Wednesday, October 19, 2005

A Glitch in the Big Red Machine

In a surprising and unpredictable stand, Jason Cherniak has sided with John Duffy on a Paul Martin related topic. The topic in question? Stephen Clarkson's analysis of PMPM's handling of Sheila Fraser's infamous report in his new book, Big Red Machine (which is SO going on my Christmas list). Duffy, a Paul Martin strategist, feels that Clarkson is being a bit hard on...err...Paul Martin strategists and Paul's handling of the sponsorship scandal. Since this blog wasn't around when Adscam first hit, I figured I'd weigh in on the topic. For those who forget, here was Paul's response:

Day 1: Look of panic, no real message
Day 2: Blamed scandal on "rogue" civil servants
Day 3: Said there was "political direction", thereby implicating the Liberal Party
Day 4: Call an inquiry into the scandal

This was done against the backdrop of Martin's entourage blaming as much of the scandal on Chretien and the old regime as he possibly could. He then proceeded to go on the infamous Mad as Hell tour where the message was pretty much "This is the worst scandal ever! This is sickening! Liberals are corrupt! Someone should be punished for this! THIS IS A TERRIBLE SCANDAL!!!".

As you can probably guess by my unbiased recap, I tend to side with Stephen Clarkson (who has studied the Liberal Party for 30 years) and most pundits not affiliated with Earnscliffe , who agree this was one of the worst managed scandals in Canadian history. I don't think I've ever seen a political leader play up the seriousness of a money scandal involving his party, at a time when he was Finance Minister and Vice President of the Treasury Board. It's obvious that Paul thought he was bigger than the party and that destroying the Liberal brand name would not hurt his chances in the slightest. Clearly, he was wrong. Appointing a full public inquiry that would give everyone with an axe to grind with the government a pulpit where they could say whatever they wanted with immunity was also likely not a brilliant move in retrospect. I'm not debating what the "right" or "wrong" thing to do was - merely what the smart thing or incredibly mind numbingly stupid thing to do was.

Now, as for Jason's strategy. He feels Martin should have gone one step farther by publicly attacking Chretien and trying to pin the whole thing on him. I can see a few problems with this strategy...perhaps some readers can point out others:

1. It would have inevitably unleashed an all out Liberal Party civil war. You think Chretien Liberals sat on their hands during the last election? Well, despite that, they still voted Liberal, donated money to the Liberals, and did a bit of door knocking. Martin would have alienated half of his party's members in one swoop...

2. ...which would likely have caused him some problems come leadership review time. I also suspect he would have had more than a few losing candidates and Carol Jamieson clones to worry about.

3. As hypothesized by others, the Chretien guys would likely have hit back with a slew of Earnscliffe dirt and any other skeletons Martin has built up over the past decade.

4. By trying to pin the scandal on Chretien, Martin would look petty and vindictive. That might not go over well with the voters.

5. Blaming a Prime Minister for the scandal would have made the scandal bigger.

6. Blaming a Prime Minister for the scandal would have made it even more of a Liberal Party scandal. Chretien's staff and organizers are Liberals. Chuck Guite isn't. Martin would have been implying his government was behind the scandal and would have made Canadians even more angry towards the Liberal Party. And with an election around the corner, wouldn't you know it, voters would have had a great chance to punish the Liberal Party.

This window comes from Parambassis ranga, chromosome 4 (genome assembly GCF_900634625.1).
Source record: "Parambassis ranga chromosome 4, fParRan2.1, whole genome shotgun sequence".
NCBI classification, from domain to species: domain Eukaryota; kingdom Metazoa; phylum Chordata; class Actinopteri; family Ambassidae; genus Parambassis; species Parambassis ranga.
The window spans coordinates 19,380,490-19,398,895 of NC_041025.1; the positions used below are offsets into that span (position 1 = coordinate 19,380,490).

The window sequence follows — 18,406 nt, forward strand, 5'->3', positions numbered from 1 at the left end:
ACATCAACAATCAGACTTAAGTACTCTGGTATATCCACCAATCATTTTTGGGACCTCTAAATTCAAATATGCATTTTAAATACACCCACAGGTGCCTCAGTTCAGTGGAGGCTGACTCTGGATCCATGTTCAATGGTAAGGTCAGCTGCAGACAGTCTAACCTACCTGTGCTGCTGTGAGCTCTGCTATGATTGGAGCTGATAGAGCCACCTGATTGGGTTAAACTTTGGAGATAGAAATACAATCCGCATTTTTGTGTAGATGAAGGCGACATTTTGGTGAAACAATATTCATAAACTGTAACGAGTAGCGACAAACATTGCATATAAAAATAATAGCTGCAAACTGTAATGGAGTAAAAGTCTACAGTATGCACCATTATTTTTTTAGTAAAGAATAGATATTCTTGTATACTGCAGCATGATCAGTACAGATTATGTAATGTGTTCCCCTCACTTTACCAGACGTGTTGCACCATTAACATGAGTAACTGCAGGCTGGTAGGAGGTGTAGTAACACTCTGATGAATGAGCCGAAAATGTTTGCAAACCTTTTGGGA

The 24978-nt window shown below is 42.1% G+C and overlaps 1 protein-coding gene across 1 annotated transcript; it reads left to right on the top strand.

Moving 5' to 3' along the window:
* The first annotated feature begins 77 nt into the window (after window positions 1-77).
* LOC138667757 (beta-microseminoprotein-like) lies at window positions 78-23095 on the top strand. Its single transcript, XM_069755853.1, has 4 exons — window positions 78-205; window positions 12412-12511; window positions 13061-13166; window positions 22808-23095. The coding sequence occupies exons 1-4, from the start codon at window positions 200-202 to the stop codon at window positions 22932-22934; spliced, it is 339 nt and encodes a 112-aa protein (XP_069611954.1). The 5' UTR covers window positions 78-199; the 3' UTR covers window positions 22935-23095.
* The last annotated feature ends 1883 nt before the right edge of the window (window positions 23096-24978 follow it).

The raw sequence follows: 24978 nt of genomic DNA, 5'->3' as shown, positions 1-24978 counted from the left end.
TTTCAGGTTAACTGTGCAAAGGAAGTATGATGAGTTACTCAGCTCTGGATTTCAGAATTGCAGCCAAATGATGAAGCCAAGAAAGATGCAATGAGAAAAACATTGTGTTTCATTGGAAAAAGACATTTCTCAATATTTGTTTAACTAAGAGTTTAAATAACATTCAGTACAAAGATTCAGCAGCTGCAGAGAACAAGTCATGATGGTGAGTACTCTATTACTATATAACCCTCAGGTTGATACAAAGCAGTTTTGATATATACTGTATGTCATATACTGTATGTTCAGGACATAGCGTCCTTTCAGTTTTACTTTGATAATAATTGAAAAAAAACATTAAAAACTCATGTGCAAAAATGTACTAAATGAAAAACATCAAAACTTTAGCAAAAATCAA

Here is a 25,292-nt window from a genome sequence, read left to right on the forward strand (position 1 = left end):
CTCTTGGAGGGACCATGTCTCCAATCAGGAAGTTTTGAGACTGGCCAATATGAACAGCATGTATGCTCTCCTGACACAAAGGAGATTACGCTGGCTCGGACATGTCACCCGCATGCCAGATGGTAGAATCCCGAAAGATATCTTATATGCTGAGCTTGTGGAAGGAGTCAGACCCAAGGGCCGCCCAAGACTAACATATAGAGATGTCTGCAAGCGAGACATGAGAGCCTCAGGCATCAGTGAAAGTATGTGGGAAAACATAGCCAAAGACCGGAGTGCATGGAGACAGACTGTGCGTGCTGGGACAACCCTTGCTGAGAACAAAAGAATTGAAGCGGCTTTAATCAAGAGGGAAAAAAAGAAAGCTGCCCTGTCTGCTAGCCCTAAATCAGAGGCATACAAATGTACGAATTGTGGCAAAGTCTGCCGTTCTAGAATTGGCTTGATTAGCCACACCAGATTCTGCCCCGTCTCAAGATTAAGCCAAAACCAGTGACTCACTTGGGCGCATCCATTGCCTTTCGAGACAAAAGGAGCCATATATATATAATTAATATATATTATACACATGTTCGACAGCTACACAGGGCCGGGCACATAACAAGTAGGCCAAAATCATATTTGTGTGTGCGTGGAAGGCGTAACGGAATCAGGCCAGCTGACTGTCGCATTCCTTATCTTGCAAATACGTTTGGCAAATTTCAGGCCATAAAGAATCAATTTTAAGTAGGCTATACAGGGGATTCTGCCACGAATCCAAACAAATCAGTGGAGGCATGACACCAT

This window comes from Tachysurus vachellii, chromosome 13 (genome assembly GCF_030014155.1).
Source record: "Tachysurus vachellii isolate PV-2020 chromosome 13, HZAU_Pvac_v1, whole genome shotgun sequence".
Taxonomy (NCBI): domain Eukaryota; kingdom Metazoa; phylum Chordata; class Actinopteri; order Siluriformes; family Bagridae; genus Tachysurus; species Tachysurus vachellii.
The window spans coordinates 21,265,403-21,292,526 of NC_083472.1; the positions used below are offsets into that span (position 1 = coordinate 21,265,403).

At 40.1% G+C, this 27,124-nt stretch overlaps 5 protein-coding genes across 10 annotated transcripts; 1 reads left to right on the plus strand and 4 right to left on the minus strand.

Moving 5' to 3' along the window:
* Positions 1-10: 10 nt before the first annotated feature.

7. By distancing himself completely from the old rule, it would have been impossible for Martin to run on any part of the Liberal record. And when you have a record of a decade of good, popular government, it baffles me why anyone would want to throw that record out.

8. And here's the little fact Jason has overlooked: Chretien had nothing to do with the scandal. Sure, some members of his entourage have come across looking bad, but JC has overlooked the point that JC wasn't implicated. So, uhh, it would have been difficult for Paul to blame Chretien for it.


  • Who put the sponsorship program under Gagliano's control and did not mention it to Dion?

    Who met with his buddy Corriveau at 24 Sussex?

    Who put his most trusted aides and yes men in Public works?

    Chretien has much to do with the scandal.

    By Blogger Don, at 9:30 a.m.  

  • Good post, CG. Going further would have been like kicking a hornets nest and not running away.


    Your statement "Sure, some members of his entourage have come across looking bad" has to be nominated as one of the biggest understatements of the year. Knowing and observing Chretien's style, I do think Chretien did not have actual knowledge of what his underlings were doing, but their corruption did more than just make them look bad, you have to admit. And certainly the perception in the public was that the corruption was broad, deep and that we knew only the smallest tip of a big iceberg.

    So in that context, your analysis correct about not going any further, but what would you have done. Duffy's review of Clarkson's book pointed out a couple of things that need to be addressed in an analysis of what to do: the Liberals dropped 17% after Adscam broke; and Turner, after being perceived as doing nothing about Trudeau's patronage, captained a ship with a soiled Liberal brand right into the shallows, a valuable historical lesson.

    While it is true that he may have taken the Turner lesson too much to heart and Liberals everywhere were screaming for him to run on his record instead of, well, simply being Paul Martin, I think if he had not done his Mad as Hell Tour, had not appointed Gomery, had not made Adscam a point of distinction between former and future Liberal governments, he would have been toast. No question about that at all in my mind.